To be perfectly honest, without spoiling too much for readers who are planning to visit, the last thing I wanted to mention was the cathartic experience of attempting to write with a quill. It is hard work, friends. Oh my lavender, I’ve never felt more challenged, but of course, surely practice would have made it better. And in this particular photograph we could see my rigorous attempt to keep my handwriting as neat as it generally is when writing with a pen. (Sometimes it gets sloppy. It is far from perfection.) But the sole fact that I was able to write with a quill in Jane Austen’s home is an experience I’ll never forget. I fell in love with writing at the ripe age of 10-years-old when I’d write book reports for fun because my late father was a poet, but I knew I needed to major in English when my 12th grade English Literature teacher introduced Shakespeare’s Hamlet and Austen’s Pride and Prejudice to us. It was from that moment where I was able to understand that writing isn’t merely a hobby but something far more indescribable. While I chose to leave the messy letter behind, I had written a thank you note to Austen for never shying away from writing real, flawed, impeccably strong women. A thank you note for inspiring me to pursue writing.

And the best part? I got to experience all of this with my very best friend, soul sister who sat next to me as we read Pride and Prejudice for the first time then had to recreate the lifestyle in the form of letters and our own stories. That class was more than just a class — it changed us all so much. Life works in amazing ways doesn’t it?

Never in a million did I imagine that I’d be able to step foot in Ms. Austen’s home let alone write in it. I was and still am, profoundly honored and inspired by this split moment, which has moved me beyond words.

©Gissane Sophia

Today, I received an email from the museum stating that the new £10 note featuring Jane Austen had been released encouraging fans of the writer to donate to the museum. It also gives those living outside of England the opportunity to donate via text/sms. As someone who’s experienced the wonderful aura and serenity in this place, I’m writing this post to encourage those who are fans of Ms. Austen to do so as well. It takes great work and passion to preserve things for a decade let alone 100s and more. The Austen family’s Chawton home would have been sold if the Jane Austen society hadn’t fought for it. According to the museum’s official website, “After an appeal in The Times by the Jane Austen Society, the cottage was bought by Mr. T.E. Carpenter who turned it into a Museum dedicated to the life and works of Jane Austen. Mr. Carpenter presented the house to the nation in 1949, in memory of his son Lieutenant Philip John Carpenter who fell in the battle in Lake Trasimene in June 1944.” And now as fans, it is our job to continue fighting for the preservation of this remarkable home. Because years from now, anyone who finds themselves inspired by a Jane Austen novel could potentially find themselves wanting to know more, and the house tells her story in an extraordinary manner. With it’s impeccably kind staff, Austen’s house museum is number one on my list for a reason.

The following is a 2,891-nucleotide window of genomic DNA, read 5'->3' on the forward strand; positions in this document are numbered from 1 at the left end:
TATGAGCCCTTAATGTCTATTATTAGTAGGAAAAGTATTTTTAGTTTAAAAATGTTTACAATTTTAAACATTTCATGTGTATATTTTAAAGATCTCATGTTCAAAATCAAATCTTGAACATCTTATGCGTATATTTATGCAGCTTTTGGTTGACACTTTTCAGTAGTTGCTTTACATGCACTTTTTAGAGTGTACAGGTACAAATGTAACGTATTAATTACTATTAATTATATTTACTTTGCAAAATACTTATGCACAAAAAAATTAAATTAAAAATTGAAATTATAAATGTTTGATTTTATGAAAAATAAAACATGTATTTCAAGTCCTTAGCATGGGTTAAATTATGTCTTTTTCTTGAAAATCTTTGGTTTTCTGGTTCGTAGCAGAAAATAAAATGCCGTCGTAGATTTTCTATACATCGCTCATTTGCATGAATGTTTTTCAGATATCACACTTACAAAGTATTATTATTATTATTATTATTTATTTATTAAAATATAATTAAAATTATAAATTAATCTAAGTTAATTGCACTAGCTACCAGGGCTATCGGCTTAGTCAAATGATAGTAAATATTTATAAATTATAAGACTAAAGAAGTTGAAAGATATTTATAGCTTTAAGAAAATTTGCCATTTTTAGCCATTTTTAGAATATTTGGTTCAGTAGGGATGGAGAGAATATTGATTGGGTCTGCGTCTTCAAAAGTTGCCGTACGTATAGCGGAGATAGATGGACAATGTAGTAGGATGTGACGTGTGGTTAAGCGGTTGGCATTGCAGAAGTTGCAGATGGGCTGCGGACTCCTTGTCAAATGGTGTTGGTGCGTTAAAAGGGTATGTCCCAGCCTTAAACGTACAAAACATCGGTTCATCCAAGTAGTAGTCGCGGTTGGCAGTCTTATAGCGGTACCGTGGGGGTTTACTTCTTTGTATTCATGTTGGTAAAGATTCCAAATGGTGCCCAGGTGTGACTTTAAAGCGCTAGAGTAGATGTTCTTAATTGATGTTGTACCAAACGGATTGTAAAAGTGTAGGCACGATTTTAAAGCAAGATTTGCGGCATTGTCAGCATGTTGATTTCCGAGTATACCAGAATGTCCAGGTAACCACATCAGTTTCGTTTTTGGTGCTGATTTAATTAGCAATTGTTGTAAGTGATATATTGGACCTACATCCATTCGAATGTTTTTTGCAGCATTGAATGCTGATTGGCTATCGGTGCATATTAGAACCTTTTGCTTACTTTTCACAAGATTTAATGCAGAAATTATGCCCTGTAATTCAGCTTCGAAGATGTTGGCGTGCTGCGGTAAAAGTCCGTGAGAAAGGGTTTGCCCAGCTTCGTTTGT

Additionally, right next to the house are two quaint little places called Cassandra’s Cup and The Greyfrair’s Pub. — unfortunately because we had arrived a bit later, both places were already closed by the time we’d wrapped our visit in the museum. There’s always next time though, right? This is definitely a place I plan to visit again when I’m back in England.


Text JANE 41 £10 to 70070 to donate £10 to the Jane Austen Museum House fund in order for all necessary repairs to be made to keep the house standing and far from deterioration. It is a place worth visiting for years to come, and it is now our job to help pay back Ms. Austen for the incredible stories she’s brought into our lives.

Leave a Reply